A power grab in Crimea; State's new HR report is out; Washington's strange alliance with Qatar; and a bit more.
By Gordon Lubold
Page One: Armed men take up positions in airports in Crimea and fears of secession rise. The NYT's Andrew Higgins Patrick Reevell: "Amid fears of a Kremlin-backed separatist rebellion here against Ukraine's fledgling government, armed men in military uniforms took up positions at two Crimean airports as Ukraine's interior minister warned of "a direct provocation," but there was no sign of any violence. In Simferopol, the regional capital of Crimea, a large number of masked armed men were stationed at the international airport Friday morning. They were dressed in camouflage and carrying assault rifles, but their military uniforms bore no insignia. It was not clear who they were and they declined to answer questions.
"In Kiev, the speaker of Parliament, Oleksandr V. Turchynov... now the acting president of Ukraine, convened a meeting of the National Security and Defense Council to discuss the situation in Crimea. Announcing the meeting in Parliament, Mr. Turchynov said: "Terrorists with automatic weapons, judged by our special services to be professional soldiers, tried to take control of the airport in Crimea." More here.
Reuters' Alissa de Carbonnel and Alessandra Prentice, in Simferopol this morning: "...More than 10 Russian military helicopters also flew into Ukrainian airspace over the region on Friday, Kiev's border guard service said, accusing Russian servicemen of blockading one of its units in the port city of Sevastopol, where part of Moscow's Black Sea fleet is based. However, the fleet denied its forces were involved in seizing one of the airports, Interfax news agency reported, while a supporter described the armed group at the other site merely as Crimean militiamen." More here.
And three European countries freeze the assets of Ukrainian ex-leaders. Reuters: "Switzerland, Austria and Liechtenstein on Friday moved to freeze assets and bank accounts of up to 20 Ukrainians including ousted president Viktor Yanukovich and his son, after Ukraine's new rulers said billions had gone missing. The measures were announced as the crisis in Ukraine worsened, with armed men taking control of two airports in Crimea in what Ukraine's new government described as an invasion and occupation by Russian forces, although Moscow denied involvement." More here.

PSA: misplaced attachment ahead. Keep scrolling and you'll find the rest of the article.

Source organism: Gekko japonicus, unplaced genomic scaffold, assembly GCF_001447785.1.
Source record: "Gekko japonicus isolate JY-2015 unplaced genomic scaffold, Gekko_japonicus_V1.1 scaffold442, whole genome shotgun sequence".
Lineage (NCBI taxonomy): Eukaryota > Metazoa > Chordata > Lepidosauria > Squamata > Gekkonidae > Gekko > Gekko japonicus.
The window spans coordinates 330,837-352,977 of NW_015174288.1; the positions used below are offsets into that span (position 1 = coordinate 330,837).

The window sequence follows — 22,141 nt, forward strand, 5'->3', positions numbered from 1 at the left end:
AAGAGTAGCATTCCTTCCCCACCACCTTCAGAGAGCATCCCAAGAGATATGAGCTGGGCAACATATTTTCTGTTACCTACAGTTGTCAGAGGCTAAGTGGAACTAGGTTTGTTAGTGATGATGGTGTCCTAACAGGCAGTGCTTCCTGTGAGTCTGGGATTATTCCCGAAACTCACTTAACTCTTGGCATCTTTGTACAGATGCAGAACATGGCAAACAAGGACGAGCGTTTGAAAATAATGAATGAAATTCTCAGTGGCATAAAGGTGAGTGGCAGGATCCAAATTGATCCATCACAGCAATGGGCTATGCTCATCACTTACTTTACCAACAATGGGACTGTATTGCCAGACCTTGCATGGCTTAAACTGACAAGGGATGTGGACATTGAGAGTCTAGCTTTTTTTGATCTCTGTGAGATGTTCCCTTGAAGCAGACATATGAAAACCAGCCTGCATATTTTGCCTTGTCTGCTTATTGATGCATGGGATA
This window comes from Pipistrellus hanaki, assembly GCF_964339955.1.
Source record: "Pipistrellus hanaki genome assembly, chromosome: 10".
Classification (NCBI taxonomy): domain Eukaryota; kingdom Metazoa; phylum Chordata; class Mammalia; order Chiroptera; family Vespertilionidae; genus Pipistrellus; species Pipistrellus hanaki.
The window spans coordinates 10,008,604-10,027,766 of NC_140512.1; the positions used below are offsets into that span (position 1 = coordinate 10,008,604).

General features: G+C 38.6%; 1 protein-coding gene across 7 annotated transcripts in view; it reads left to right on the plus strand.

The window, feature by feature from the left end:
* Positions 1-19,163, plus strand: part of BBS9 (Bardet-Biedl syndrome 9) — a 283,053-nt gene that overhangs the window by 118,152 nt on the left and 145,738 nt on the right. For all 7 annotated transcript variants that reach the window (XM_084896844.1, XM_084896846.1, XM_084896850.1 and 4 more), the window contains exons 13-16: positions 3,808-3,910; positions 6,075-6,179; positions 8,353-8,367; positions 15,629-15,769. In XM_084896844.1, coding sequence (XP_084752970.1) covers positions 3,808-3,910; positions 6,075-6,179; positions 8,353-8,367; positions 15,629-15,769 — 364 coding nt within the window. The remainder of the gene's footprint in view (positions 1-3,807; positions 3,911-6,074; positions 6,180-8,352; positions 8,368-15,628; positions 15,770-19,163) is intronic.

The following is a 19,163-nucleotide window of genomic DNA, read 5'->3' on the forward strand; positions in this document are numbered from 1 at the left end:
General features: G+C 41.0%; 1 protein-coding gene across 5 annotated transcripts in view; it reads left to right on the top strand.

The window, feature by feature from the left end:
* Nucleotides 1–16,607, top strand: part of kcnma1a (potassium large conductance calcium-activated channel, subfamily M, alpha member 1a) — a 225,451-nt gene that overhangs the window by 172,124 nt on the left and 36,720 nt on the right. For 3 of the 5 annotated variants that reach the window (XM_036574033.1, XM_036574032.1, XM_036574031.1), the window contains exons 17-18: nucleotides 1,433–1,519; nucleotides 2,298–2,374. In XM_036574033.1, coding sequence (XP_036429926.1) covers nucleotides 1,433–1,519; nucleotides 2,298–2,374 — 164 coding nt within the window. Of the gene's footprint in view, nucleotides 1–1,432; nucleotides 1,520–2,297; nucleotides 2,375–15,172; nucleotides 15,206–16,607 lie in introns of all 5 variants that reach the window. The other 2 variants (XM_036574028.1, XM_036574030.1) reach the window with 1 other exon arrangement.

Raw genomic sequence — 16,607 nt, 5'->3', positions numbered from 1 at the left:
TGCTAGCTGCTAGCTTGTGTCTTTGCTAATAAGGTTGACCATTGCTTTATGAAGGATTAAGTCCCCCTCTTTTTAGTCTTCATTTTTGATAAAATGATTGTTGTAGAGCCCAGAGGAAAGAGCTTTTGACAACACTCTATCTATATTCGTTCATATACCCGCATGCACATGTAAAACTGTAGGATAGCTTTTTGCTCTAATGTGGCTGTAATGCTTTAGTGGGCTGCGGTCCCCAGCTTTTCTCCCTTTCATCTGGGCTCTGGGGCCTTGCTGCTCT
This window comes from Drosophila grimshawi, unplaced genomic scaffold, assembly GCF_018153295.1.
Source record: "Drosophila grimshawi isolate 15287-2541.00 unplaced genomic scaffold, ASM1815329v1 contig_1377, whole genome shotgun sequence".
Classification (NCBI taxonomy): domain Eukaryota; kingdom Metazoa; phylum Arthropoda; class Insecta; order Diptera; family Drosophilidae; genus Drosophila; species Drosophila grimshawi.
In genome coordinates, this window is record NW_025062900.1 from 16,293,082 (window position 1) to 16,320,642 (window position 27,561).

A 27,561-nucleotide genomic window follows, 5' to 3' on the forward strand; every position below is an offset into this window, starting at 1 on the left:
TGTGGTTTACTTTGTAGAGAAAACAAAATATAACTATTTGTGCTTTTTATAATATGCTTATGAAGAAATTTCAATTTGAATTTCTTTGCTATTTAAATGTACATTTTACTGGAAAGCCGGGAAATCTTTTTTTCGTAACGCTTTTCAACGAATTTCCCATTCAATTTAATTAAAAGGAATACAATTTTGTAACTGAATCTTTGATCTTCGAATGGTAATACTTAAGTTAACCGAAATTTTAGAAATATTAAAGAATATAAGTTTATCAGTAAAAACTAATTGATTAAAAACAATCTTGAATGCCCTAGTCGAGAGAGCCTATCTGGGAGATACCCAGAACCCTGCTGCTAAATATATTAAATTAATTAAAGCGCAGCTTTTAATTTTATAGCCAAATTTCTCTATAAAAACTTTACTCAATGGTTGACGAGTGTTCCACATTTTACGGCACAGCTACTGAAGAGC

The Explainer on Crimea (and what Tennyson's 'The Charge of the Light Brigade' has to do with it) - The WSJ's Stephen Fidler: "Even in a world of nuclear weapons, naval power is critical to projecting a country's power beyond its borders. So in Russian history, the Crimean peninsula and its port of Sevastopol have been a potent symbol of Moscow's ability to extend its influence via the Black Sea into the Mediterranean and beyond. Russia seized Crimea from the declining Ottoman Empire in the 18th century. In the mid-19th century, the efforts of Britain and France to constrain further expansion of the Russian empire sparked the Crimean War. The war became a watchword in Britain for military incompetence, thanks largely to the reports from the region by William Russell, a journalist for the Times of London who is regarded as one of the first modern war correspondents. The haplessness of British military commanders was immortalized in Tennyson's poem 'The Charge of the Light Brigade.'
"During that conflict, Sevastopol resisted a lengthy siege, as it did again in World War II against the Germans. Though the city eventually succumbed in both conflicts, its resistance, historian Robert Service says, made it "prominent in the annals of Russian military valor."
Fidler's kicker: "In 1994, as part of an accord in which Ukraine gave up legacy Soviet nuclear weapons on its territory, Russia agreed to act as a guarantor of Ukrainian territorial integrity, along with the U.S. and the U.K. That guarantee-as pro-Russian activists occupy government buildings in Simferopol, the capital of Crimea-will make it difficult for Russian President Vladimir Putin to openly support Russian separatist efforts in the peninsula."
Memo to separatists: life under Putin's not so good, says State in a new report. The Daily Beast's Josh Rogin: "The State Department's 2013 report on human rights is out and it contains a scathing critique of life inside Vladimir Putin's Russia. The Russian government led by Vladimir Putin systematically suppressed dissent, persecuted LGBT citizens, ignored the rule of law, allowed killing and torture by police, and committed a long list of other human rights abuses last year, according to new State Department report." Read State's new report on human rights records of various countries, here. Read Rogin here.